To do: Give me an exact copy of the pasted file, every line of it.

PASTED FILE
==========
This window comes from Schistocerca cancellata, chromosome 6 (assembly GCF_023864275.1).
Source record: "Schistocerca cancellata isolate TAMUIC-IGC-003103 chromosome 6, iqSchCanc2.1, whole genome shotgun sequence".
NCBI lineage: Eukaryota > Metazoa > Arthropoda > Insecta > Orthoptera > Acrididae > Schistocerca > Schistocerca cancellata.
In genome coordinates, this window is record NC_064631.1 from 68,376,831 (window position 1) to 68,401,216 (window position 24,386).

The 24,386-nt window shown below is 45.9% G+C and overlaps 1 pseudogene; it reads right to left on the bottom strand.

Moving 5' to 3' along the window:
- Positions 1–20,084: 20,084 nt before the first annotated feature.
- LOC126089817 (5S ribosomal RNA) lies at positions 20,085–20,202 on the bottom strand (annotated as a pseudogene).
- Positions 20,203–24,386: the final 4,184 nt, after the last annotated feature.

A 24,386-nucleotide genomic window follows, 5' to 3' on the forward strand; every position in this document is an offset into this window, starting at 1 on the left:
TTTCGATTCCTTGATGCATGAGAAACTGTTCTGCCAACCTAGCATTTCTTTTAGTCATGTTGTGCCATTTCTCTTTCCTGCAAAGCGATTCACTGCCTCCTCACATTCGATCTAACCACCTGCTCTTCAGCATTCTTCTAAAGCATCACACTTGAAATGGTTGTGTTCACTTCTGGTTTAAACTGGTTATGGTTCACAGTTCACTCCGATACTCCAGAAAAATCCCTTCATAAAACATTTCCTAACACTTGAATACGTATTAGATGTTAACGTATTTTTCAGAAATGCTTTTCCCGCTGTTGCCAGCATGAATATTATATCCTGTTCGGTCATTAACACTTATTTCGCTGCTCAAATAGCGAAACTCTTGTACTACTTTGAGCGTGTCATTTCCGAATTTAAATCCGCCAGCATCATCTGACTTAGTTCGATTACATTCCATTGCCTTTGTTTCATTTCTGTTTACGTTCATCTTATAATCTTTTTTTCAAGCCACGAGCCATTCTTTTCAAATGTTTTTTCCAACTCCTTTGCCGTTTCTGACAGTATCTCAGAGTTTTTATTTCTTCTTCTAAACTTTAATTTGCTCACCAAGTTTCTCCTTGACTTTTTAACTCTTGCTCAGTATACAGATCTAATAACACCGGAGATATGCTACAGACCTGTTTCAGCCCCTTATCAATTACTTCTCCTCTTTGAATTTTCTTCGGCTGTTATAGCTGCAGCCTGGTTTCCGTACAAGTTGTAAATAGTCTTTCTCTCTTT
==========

This window comes from Schistocerca cancellata, chromosome 6 (assembly GCF_023864275.1).
Source record: "Schistocerca cancellata isolate TAMUIC-IGC-003103 chromosome 6, iqSchCanc2.1, whole genome shotgun sequence".
NCBI lineage: Eukaryota > Metazoa > Arthropoda > Insecta > Orthoptera > Acrididae > Schistocerca > Schistocerca cancellata.
In genome coordinates, this window is record NC_064631.1 from 68,376,831 (window position 1) to 68,401,216 (window position 24,386).

The 24,386-nt window shown below is 45.9% G+C and overlaps 1 pseudogene; it reads right to left on the bottom strand.

Moving 5' to 3' along the window:
- Positions 1–20,084: 20,084 nt before the first annotated feature.
- LOC126089817 (5S ribosomal RNA) lies at positions 20,085–20,202 on the bottom strand (annotated as a pseudogene).
- Positions 20,203–24,386: the final 4,184 nt, after the last annotated feature.

A 24,386-nucleotide genomic window follows, 5' to 3' on the forward strand; every position in this document is an offset into this window, starting at 1 on the left:
TTTCGATTCCTTGATGCATGAGAAACTGTTCTGCCAACCTAGCATTTCTTTTAGTCATGTTGTGCCATTTCTCTTTCCTGCAAAGCGATTCACTGCCTCCTCACATTCGATCTAACCACCTGCTCTTCAGCATTCTTCTAAAGCATCACACTTGAAATGGTTGTGTTCACTTCTGGTTTAAACTGGTTATGGTTCACAGTTCACTCCGATACTCCAGAAAAATCCCTTCATAAAACATTTCCTAACACTTGAATACGTATTAGATGTTAACGTATTTTTCAGAAATGCTTTTCCCGCTGTTGCCAGCATGAATATTATATCCTGTTCGGTCATTAACACTTATTTCGCTGCTCAAATAGCGAAACTCTTGTACTACTTTGAGCGTGTCATTTCCGAATTTAAATCCGCCAGCATCATCTGACTTAGTTCGATTACATTCCATTGCCTTTGTTTCATTTCTGTTTACGTTCATCTTATAATCTTTTTTTCAAGCCACGAGCCATTCTTTTCAAATGTTTTTTCCAACTCCTTTGCCGTTTCTGACAGTATCTCAGAGTTTTTATTTCTTCTTCTAAACTTTAATTTGCTCACCAAGTTTCTCCTTGACTTTTTAACTCTTGCTCAGTATACAGATCTAATAACACCGGAGATATGCTACAGACCTGTTTCAGCCCCTTATCAATTACTTCTCCTCTTTGAATTTTCTTCGGCTGTTATAGCTGCAGCCTGGTTTCCGTACAAGTTGTAAATAGTCTTTCTCTCTTT